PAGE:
Goodwill NYNJ marks 29th ADA anniversary

< News & Events

Goodwill NYNJ marks 29th ADA anniversary

July 26, 2019 marks the 29th anniversary of the signing of the Americans with Disabilities Act (ADA) which prohibits discrimination against people with disabilities in employment, education and public accommodations.

Goodwill NYNJ has supported employment opportunities for people with disabilities since its founding in Brooklyn in 1915. Our founders trained these individuals to mend the clothing and household goods they collected from wealthy New Yorkers. These goods were later sold, providing a wage for individuals with disabilities.

Today, Goodwill NYNJ provides good skills for the changing workplace: We are removing barriers to the workforce jobs of the future. Our vision is to create a world with no employment barriers and opportunities for all. We believe that everyone deserves the opportunity to earn wages, live independently, and achieve their dreams.

In 2018, Goodwill NYNJ:

Provided job training, coaching and employment services to 29,841 people, including nearly 9,000 individuals with disabilities

Connected 2,351 people to jobs outside our stores, including 843 individuals with disabilities

Placed 1 person into employment every hour of every business day

Goodwill NYNJ is committed to supporting the aspirations of people with or without disabilities. Individuals like Edwin, who enrolled in our Possibilities program in Brooklyn during his last year of high school. He wanted to transition from the school system to receive services for adults with Autism, and ultimately get a job.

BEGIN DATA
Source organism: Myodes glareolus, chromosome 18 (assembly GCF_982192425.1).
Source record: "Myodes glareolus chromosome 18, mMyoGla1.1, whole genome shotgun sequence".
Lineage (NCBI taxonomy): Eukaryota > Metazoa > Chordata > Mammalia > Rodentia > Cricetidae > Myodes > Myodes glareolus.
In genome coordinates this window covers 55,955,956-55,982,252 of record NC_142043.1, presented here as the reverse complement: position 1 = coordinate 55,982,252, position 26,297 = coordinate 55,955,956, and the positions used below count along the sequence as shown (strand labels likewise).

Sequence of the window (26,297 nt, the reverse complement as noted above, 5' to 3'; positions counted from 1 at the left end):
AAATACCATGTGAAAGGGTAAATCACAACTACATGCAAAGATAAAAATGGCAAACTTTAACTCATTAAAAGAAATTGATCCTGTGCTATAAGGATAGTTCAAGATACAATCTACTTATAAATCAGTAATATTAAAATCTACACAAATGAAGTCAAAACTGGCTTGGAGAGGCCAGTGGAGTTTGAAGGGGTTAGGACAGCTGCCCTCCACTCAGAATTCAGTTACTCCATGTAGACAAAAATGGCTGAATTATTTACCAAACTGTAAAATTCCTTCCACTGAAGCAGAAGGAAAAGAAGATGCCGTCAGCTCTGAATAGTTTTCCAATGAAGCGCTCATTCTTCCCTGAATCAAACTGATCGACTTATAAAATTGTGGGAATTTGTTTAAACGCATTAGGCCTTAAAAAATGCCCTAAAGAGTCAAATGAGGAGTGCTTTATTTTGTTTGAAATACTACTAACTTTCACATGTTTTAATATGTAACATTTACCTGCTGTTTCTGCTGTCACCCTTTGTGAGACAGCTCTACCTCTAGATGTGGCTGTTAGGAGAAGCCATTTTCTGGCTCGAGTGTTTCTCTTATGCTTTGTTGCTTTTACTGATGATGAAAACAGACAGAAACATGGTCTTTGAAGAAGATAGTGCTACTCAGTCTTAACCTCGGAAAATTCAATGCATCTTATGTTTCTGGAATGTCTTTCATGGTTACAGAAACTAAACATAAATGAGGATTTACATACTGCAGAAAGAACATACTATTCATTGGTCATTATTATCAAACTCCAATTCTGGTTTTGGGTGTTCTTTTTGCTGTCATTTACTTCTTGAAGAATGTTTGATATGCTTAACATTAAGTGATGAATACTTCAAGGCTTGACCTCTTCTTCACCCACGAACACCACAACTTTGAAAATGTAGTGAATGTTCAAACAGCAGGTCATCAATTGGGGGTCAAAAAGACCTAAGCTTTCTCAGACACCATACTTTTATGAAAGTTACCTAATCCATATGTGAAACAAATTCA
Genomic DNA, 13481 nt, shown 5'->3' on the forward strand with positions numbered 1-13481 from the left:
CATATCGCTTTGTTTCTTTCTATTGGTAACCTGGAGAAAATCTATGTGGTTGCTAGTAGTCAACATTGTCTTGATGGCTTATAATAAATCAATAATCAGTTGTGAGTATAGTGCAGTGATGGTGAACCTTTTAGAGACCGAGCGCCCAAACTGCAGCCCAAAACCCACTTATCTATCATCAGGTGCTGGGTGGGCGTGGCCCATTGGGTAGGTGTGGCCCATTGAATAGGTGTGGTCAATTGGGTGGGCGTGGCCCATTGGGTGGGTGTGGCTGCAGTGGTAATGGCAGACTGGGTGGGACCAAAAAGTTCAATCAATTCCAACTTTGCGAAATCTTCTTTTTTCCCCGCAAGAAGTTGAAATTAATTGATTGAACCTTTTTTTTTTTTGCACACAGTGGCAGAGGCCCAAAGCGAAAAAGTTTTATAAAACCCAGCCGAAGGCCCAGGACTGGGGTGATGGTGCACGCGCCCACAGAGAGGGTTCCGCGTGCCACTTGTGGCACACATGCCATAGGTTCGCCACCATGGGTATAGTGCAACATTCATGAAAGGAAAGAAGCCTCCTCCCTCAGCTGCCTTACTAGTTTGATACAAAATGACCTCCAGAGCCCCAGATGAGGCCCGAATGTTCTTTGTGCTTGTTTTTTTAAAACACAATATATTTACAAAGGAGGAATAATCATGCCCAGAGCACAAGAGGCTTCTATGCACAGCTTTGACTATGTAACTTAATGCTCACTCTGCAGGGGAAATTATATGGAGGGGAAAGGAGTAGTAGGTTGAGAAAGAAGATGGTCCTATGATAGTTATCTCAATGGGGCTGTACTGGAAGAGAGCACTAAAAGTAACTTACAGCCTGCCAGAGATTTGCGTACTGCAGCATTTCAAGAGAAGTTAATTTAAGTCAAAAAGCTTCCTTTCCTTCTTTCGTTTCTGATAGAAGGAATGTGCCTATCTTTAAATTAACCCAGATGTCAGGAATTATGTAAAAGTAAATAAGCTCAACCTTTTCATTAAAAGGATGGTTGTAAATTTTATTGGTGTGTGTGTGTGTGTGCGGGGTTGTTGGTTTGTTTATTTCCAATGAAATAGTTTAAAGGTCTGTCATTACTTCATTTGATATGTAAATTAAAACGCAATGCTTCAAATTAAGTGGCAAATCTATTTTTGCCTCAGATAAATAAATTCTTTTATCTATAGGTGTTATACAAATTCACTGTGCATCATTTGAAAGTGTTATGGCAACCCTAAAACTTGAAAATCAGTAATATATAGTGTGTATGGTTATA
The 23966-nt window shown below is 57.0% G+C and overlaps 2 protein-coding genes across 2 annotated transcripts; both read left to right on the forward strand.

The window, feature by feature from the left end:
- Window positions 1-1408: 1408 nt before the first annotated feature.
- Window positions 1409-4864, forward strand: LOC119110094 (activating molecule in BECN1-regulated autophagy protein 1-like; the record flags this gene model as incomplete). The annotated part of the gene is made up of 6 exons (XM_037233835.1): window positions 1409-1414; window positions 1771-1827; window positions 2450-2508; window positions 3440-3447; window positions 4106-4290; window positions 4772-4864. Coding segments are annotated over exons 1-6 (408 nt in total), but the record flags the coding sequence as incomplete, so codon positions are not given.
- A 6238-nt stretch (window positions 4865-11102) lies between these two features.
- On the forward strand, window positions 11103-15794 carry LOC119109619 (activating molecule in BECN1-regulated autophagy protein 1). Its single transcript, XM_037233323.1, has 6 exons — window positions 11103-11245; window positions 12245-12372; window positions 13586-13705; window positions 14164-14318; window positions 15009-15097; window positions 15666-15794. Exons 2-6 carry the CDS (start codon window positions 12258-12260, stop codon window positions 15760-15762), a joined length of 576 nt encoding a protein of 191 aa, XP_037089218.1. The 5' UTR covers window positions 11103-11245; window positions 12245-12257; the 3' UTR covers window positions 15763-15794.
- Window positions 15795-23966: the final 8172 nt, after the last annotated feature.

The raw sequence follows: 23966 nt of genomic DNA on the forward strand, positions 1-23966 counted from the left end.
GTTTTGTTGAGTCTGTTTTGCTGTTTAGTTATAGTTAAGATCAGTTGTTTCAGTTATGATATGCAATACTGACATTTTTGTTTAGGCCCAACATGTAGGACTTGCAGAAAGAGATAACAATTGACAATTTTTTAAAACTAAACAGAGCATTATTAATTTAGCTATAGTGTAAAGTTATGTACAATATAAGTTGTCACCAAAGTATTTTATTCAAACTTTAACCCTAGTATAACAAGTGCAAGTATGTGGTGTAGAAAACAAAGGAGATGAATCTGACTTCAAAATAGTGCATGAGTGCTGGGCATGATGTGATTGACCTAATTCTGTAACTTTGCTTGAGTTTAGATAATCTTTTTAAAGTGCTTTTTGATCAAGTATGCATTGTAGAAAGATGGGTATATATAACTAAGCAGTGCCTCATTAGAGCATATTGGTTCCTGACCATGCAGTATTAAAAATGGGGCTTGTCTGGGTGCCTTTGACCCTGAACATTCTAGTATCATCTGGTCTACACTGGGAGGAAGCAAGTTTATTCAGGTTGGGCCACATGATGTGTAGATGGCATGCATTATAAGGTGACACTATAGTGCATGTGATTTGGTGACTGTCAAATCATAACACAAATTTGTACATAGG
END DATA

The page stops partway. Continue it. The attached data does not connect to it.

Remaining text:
Our staff provided Edwin socialization improvement services, travel/mobility training, money management, and work readiness skills building. Thanks to our partnership with CVS, our staff provided him customized employment training during an internship at the CVS mock store. We then provided him on-the-job coaching during a part-time paid internship in Walgreens to gain work experience. Today, Edwin has work options. He will either transition to a full-time position at Walgreens or to a second paid internship.

Despite the great advances that have been made since the passage of the ADA, particularly in public policy and technology, more can be done to eliminate barriers faced by people with disabilities, especially those with significant disabilities. While disability employment rates are improving as an increasing number of people with disabilities are on the job, struggles still exist when compared to the workforce as a whole. Nearly 80% of people with disabilities are not a part of the labor force and the unemployment rate for people with disabilities is nearly double than those without a disability.

We invite employers, elected officials and community members to reflect on how we can continue to challenge ourselves to be innovative, more inclusive, and change policies that can help improve the lives of people with disabilities and their families.